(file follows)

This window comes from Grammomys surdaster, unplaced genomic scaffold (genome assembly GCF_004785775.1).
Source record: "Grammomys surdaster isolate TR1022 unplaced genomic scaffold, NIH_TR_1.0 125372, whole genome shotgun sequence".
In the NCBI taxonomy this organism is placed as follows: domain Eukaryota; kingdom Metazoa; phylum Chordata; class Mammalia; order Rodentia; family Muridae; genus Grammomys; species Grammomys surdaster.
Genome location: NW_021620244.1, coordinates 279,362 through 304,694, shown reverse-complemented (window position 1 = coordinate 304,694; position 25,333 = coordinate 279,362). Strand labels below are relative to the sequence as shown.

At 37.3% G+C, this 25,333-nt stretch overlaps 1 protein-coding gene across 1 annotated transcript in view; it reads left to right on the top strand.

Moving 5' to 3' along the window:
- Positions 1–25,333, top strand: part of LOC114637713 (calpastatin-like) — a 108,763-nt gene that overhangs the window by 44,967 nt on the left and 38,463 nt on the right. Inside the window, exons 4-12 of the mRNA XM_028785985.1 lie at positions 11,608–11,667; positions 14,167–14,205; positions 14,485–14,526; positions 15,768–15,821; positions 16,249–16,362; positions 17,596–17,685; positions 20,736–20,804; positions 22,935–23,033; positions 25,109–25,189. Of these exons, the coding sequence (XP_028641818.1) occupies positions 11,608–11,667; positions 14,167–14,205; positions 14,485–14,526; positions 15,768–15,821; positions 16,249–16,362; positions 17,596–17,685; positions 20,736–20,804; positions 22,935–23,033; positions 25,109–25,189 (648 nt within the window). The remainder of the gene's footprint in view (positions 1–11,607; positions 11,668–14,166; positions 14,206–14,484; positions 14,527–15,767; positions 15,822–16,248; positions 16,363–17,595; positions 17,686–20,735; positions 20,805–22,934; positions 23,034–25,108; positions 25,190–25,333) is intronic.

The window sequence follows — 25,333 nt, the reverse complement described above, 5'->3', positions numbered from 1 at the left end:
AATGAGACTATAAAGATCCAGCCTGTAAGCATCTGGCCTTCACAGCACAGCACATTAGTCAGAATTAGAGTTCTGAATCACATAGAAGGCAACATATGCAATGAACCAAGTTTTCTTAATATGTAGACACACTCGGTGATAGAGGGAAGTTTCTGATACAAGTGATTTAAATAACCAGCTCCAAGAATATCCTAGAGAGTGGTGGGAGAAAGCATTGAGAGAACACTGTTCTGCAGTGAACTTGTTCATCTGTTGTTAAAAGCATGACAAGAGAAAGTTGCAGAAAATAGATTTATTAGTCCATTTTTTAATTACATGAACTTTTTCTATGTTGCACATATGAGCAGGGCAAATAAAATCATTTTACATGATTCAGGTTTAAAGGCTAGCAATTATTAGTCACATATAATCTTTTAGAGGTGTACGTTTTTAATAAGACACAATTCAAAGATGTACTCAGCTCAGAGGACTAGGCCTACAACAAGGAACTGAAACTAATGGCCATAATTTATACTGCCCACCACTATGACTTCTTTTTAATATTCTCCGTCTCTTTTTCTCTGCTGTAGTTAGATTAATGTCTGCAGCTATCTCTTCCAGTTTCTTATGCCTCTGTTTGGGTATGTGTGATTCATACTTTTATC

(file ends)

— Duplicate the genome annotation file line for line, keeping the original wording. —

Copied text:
This window comes from Grammomys surdaster, unplaced genomic scaffold (genome assembly GCF_004785775.1).
Source record: "Grammomys surdaster isolate TR1022 unplaced genomic scaffold, NIH_TR_1.0 125372, whole genome shotgun sequence".
In the NCBI taxonomy this organism is placed as follows: domain Eukaryota; kingdom Metazoa; phylum Chordata; class Mammalia; order Rodentia; family Muridae; genus Grammomys; species Grammomys surdaster.
Genome location: NW_021620244.1, coordinates 279,362 through 304,694, shown reverse-complemented (window position 1 = coordinate 304,694; position 25,333 = coordinate 279,362). Strand labels below are relative to the sequence as shown.

At 37.3% G+C, this 25,333-nt stretch overlaps 1 protein-coding gene across 1 annotated transcript in view; it reads left to right on the top strand.

Moving 5' to 3' along the window:
- Positions 1–25,333, top strand: part of LOC114637713 (calpastatin-like) — a 108,763-nt gene that overhangs the window by 44,967 nt on the left and 38,463 nt on the right. Inside the window, exons 4-12 of the mRNA XM_028785985.1 lie at positions 11,608–11,667; positions 14,167–14,205; positions 14,485–14,526; positions 15,768–15,821; positions 16,249–16,362; positions 17,596–17,685; positions 20,736–20,804; positions 22,935–23,033; positions 25,109–25,189. Of these exons, the coding sequence (XP_028641818.1) occupies positions 11,608–11,667; positions 14,167–14,205; positions 14,485–14,526; positions 15,768–15,821; positions 16,249–16,362; positions 17,596–17,685; positions 20,736–20,804; positions 22,935–23,033; positions 25,109–25,189 (648 nt within the window). The remainder of the gene's footprint in view (positions 1–11,607; positions 11,668–14,166; positions 14,206–14,484; positions 14,527–15,767; positions 15,822–16,248; positions 16,363–17,595; positions 17,686–20,735; positions 20,805–22,934; positions 23,034–25,108; positions 25,190–25,333) is intronic.

The window sequence follows — 25,333 nt, the reverse complement described above, 5'->3', positions numbered from 1 at the left end:
AATGAGACTATAAAGATCCAGCCTGTAAGCATCTGGCCTTCACAGCACAGCACATTAGTCAGAATTAGAGTTCTGAATCACATAGAAGGCAACATATGCAATGAACCAAGTTTTCTTAATATGTAGACACACTCGGTGATAGAGGGAAGTTTCTGATACAAGTGATTTAAATAACCAGCTCCAAGAATATCCTAGAGAGTGGTGGGAGAAAGCATTGAGAGAACACTGTTCTGCAGTGAACTTGTTCATCTGTTGTTAAAAGCATGACAAGAGAAAGTTGCAGAAAATAGATTTATTAGTCCATTTTTTAATTACATGAACTTTTTCTATGTTGCACATATGAGCAGGGCAAATAAAATCATTTTACATGATTCAGGTTTAAAGGCTAGCAATTATTAGTCACATATAATCTTTTAGAGGTGTACGTTTTTAATAAGACACAATTCAAAGATGTACTCAGCTCAGAGGACTAGGCCTACAACAAGGAACTGAAACTAATGGCCATAATTTATACTGCCCACCACTATGACTTCTTTTTAATATTCTCCGTCTCTTTTTCTCTGCTGTAGTTAGATTAATGTCTGCAGCTATCTCTTCCAGTTTCTTATGCCTCTGTTTGGGTATGTGTGATTCATACTTTTATC